CHARLOTTESVILLE — Forget "best player in the country." On Saturday, Brett Hundley wasn't even the most productive quarterback on the field.
But his defensive teammates provided three second-quarter touchdowns, and UCLA's Heisman Trophy candidate did enough in the second half to help the No. 7 Bruins escape Virginia's upset bid, 28-20.
"That's how it should be," said senior linebacker Eric Kendricks, who scored one touchdown, forced a fumble that led to another and recorded a game-high 16 tackles. "We've got (the offense's) back. When they're not making plays, we've got to make plays for them."
Kendricks' 37-yard interception return capped a remarkable second period for the Bruins, who returned only one interception for a score all last season.
First, Owamagbe Odighizuwa got a hand on Greyson Lambert's pass from behind, causing it to flutter. Ishmael Adams picked off the ball and scored from 20 yards out.
The Cavaliers were driving later in the second quarter, but Kendricks caused Kyle Dockins to fumble after an apparent first-down reception, and Randall Goforth returned it 75 yards for a touchdown that was upheld by video replay. Then came Kendricks' return for a 21-3 lead, marking the first time UCLA had scored three defensive touchdowns since 1986.
"I told them, 'Great job,'" Hundley said. "They should do that every game."
Those scores lowered the pressure on Hundley, who entered the season with Heisman hype. He connected with Eldridge Massington on a 48-yard gain on the first play from scrimmage, but he was harassed by an inspired Virginia defense for most of the day. He completed 20-of-33 passes for 242 yards and was sacked five times.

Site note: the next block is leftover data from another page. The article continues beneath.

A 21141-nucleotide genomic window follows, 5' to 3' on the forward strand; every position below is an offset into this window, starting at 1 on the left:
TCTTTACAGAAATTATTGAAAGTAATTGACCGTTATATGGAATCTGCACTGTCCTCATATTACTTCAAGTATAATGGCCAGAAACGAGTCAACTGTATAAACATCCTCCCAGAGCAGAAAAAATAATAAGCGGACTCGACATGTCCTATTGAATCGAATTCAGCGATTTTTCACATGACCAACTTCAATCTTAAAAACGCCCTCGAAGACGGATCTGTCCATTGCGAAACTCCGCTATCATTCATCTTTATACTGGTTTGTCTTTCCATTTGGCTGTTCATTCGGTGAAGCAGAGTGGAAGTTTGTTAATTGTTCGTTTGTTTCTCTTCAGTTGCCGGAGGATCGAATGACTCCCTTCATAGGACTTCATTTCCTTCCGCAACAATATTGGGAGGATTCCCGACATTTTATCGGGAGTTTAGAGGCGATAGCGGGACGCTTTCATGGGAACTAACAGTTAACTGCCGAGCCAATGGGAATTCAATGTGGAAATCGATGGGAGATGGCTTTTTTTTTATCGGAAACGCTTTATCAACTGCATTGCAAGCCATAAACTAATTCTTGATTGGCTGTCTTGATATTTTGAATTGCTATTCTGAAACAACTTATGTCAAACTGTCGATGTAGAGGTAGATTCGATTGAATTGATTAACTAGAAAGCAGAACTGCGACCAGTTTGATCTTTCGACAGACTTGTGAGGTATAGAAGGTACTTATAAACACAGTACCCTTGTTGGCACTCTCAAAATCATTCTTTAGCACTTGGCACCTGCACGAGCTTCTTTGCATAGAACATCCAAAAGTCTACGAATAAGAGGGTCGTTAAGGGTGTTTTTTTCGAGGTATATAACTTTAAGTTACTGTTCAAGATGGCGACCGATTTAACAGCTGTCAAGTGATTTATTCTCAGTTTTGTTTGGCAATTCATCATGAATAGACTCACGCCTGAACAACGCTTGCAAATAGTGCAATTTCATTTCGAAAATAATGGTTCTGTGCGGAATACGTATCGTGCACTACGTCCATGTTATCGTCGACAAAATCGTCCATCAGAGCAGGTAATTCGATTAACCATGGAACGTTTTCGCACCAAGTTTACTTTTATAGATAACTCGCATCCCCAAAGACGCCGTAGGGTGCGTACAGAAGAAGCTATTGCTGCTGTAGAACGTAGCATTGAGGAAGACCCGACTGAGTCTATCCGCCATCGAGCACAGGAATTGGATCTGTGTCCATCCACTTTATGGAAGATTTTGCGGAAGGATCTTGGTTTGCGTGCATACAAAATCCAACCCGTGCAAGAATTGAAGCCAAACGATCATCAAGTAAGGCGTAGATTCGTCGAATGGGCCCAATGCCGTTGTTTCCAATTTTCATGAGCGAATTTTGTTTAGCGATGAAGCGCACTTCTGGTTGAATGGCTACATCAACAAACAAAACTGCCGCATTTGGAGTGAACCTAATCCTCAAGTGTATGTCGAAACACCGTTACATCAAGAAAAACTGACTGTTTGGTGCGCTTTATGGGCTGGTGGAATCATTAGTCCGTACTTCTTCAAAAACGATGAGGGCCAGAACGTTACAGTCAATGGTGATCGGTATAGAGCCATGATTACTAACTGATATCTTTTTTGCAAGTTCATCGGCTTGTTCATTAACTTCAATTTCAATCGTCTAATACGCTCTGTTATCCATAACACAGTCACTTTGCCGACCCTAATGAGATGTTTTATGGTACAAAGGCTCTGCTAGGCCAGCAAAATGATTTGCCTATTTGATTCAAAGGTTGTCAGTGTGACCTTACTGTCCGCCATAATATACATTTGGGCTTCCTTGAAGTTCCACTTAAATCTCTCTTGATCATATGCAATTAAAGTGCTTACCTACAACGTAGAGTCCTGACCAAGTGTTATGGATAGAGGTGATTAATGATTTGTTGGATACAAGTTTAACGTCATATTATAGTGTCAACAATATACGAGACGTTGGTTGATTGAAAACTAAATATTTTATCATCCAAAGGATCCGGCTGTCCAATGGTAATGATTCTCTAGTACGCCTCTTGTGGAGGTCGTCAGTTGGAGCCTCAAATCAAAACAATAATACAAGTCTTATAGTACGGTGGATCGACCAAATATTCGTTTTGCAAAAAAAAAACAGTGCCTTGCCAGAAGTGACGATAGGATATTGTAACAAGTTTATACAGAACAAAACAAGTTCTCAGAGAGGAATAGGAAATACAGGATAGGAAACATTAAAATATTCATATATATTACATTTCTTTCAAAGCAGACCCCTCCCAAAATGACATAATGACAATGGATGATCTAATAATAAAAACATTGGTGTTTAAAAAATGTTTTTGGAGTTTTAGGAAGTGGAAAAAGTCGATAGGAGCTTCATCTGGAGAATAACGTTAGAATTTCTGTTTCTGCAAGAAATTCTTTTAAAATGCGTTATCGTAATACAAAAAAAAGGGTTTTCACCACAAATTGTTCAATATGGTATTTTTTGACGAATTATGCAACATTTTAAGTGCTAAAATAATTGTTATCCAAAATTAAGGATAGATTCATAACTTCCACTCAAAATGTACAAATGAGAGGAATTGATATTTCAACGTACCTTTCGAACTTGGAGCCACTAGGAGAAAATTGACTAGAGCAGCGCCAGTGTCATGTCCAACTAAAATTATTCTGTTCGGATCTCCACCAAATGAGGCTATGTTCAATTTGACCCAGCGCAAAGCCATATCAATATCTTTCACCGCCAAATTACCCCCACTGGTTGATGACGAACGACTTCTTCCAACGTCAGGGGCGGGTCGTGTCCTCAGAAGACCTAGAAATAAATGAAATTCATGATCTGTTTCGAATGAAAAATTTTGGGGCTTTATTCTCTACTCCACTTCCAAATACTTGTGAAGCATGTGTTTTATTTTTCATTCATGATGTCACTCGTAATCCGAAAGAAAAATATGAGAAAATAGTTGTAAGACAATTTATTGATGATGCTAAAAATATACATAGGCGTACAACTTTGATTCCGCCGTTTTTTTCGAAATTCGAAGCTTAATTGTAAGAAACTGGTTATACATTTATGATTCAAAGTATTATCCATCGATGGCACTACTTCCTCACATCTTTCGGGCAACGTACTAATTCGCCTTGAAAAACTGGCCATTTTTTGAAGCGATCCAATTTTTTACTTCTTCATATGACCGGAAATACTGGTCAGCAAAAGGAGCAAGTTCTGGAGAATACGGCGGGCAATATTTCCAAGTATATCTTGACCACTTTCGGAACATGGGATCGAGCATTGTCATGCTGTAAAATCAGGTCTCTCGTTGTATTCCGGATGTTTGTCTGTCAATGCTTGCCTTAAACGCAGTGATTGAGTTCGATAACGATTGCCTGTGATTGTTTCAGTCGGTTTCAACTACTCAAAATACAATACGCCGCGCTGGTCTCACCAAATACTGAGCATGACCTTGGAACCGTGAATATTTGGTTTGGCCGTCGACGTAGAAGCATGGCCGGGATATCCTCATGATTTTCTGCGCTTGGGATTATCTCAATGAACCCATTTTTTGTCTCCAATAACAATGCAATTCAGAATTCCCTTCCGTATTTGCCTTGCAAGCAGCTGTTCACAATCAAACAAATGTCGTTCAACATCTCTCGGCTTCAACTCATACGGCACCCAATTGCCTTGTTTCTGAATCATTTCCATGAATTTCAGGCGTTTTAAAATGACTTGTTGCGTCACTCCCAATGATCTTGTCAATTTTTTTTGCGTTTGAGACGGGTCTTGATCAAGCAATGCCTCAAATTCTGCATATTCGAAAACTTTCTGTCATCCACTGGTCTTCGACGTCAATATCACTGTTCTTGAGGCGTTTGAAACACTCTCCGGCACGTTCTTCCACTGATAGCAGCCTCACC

It marked just the third time in 28 career games that Hundley did not throw a touchdown pass. But he ran for a 6-yard touchdown in the third quarter and completed a 35-yard third-down pass to Jordan Payton that helped the Bruins run out the clock.
"I really felt like Brett was pretty relaxed," UCLA coach Jim Mora said. "I never saw him get flustered with the rush. He kept his cool. I've seen him in games in the past, when things weren't going well, maybe he's gotten tight. ... But I thought he kept his poise today."
Kendricks' return prompted embattled Virginia coach Mike London to pull Lambert in favor of fellow sophomore Matt Johns rather than David Watford, a Hampton High grad who started during last year's 2-10 season.
Johns, who was listed as a co-No. 2 on the depth chart, promptly led the Cavaliers on a 75-yard scoring drive, capped by a leaping 29-yard touchdown catch by Andre Levrone. Johns also threw a 23-yard scoring pass to Darius Jennings in the third quarter.
Johns completed 13 of 22 passes for 154 yards in his first career appearance as anything other than a holder for kicks. And Virginia outgained UCLA 386 yards to 358.
But Johns' inexperience showed in the fourth quarter. Trailing 28-20, he led Virginia to UCLA's 18 with under four minutes to play. On third-and-10, he misread the play call on his wristband, and the Cavaliers ran a draw play that netted just two yards. Johns' fourth-down pass for Doni Dowling was broken up by UCLA linebacker Myles Jack.
"I thought (the quarterback change) gave us a spark," Johns said. "They're the No. 7 team in the country, and we proved we can play with them. I think we can play with anyone."Copyright © 2014, The Baltimore Sun